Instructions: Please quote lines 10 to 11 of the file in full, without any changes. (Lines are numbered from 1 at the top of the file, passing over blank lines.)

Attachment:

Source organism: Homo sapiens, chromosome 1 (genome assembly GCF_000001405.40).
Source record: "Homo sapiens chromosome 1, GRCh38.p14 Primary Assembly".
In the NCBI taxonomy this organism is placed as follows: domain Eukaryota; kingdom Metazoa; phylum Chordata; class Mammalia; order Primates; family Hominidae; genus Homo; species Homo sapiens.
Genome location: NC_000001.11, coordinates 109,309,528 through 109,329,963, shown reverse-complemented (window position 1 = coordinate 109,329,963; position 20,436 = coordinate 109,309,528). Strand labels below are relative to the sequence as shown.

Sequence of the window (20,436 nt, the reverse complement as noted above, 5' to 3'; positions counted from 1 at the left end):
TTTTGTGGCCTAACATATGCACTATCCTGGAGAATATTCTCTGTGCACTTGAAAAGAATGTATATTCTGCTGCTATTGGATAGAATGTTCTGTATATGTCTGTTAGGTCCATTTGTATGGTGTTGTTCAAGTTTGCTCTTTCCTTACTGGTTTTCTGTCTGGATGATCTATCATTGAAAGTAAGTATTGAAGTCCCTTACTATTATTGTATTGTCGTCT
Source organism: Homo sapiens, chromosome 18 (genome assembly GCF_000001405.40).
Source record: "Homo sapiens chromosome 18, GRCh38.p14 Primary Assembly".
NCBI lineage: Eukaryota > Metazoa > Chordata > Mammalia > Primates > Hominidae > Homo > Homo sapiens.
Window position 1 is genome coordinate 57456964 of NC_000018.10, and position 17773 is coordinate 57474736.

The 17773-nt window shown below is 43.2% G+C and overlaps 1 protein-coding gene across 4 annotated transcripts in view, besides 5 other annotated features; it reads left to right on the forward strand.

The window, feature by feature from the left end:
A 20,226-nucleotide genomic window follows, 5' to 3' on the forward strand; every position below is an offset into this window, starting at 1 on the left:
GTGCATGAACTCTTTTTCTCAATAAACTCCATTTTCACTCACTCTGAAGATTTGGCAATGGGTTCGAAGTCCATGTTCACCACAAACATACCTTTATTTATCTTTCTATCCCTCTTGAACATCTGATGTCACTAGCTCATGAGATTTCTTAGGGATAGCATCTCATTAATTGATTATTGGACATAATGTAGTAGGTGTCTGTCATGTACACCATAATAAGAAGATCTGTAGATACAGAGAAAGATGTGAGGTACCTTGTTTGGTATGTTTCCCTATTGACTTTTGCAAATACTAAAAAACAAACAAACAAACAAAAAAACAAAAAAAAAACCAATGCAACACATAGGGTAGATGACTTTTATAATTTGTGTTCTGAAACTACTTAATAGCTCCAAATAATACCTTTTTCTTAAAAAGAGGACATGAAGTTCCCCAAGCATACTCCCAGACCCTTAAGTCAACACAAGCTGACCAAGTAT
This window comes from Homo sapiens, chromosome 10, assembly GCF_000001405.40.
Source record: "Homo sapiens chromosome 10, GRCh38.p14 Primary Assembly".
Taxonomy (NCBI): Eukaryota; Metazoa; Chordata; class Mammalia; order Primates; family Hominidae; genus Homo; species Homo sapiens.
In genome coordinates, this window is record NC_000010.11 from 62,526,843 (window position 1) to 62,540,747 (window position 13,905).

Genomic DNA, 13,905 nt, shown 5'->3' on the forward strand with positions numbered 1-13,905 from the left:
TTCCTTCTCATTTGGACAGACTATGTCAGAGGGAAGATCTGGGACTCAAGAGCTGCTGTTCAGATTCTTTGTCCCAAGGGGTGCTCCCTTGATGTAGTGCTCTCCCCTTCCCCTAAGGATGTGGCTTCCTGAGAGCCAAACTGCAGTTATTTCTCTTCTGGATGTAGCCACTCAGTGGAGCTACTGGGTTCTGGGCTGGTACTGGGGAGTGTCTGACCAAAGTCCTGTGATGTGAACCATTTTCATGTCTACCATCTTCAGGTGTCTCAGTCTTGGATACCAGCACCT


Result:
Window position 1 is genome coordinate 57456964 of NC_000018.10, and position 17773 is coordinate 57474736.

The 17773-nt window shown below is 43.2% G+C and overlaps 1 protein-coding gene across 4 annotated transcripts in view, besides 5 other annotated features; it reads left to right on the forward strand.